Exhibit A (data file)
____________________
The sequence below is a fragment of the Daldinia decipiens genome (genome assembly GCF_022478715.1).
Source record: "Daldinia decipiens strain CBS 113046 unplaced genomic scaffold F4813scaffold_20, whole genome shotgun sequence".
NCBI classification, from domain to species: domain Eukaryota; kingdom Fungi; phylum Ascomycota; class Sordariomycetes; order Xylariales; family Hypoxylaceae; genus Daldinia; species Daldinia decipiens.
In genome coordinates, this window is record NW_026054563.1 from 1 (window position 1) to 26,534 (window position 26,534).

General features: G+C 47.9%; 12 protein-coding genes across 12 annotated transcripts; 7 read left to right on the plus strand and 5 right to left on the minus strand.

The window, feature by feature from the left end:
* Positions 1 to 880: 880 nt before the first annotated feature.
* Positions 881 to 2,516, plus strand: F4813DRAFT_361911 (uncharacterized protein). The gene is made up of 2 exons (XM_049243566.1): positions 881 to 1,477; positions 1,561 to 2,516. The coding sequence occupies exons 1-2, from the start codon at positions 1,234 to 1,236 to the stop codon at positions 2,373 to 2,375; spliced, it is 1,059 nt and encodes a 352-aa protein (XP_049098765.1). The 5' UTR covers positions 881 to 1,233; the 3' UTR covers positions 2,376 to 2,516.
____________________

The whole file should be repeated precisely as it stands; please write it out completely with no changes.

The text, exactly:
The sequence below is a fragment of the Daldinia decipiens genome (genome assembly GCF_022478715.1).
Source record: "Daldinia decipiens strain CBS 113046 unplaced genomic scaffold F4813scaffold_20, whole genome shotgun sequence".
NCBI classification, from domain to species: domain Eukaryota; kingdom Fungi; phylum Ascomycota; class Sordariomycetes; order Xylariales; family Hypoxylaceae; genus Daldinia; species Daldinia decipiens.
In genome coordinates, this window is record NW_026054563.1 from 1 (window position 1) to 26,534 (window position 26,534).

General features: G+C 47.9%; 12 protein-coding genes across 12 annotated transcripts; 7 read left to right on the plus strand and 5 right to left on the minus strand.

The window, feature by feature from the left end:
* Positions 1 to 880: 880 nt before the first annotated feature.
* Positions 881 to 2,516, plus strand: F4813DRAFT_361911 (uncharacterized protein). The gene is made up of 2 exons (XM_049243566.1): positions 881 to 1,477; positions 1,561 to 2,516. The coding sequence occupies exons 1-2, from the start codon at positions 1,234 to 1,236 to the stop codon at positions 2,373 to 2,375; spliced, it is 1,059 nt and encodes a 352-aa protein (XP_049098765.1). The 5' UTR covers positions 881 to 1,233; the 3' UTR covers positions 2,376 to 2,516.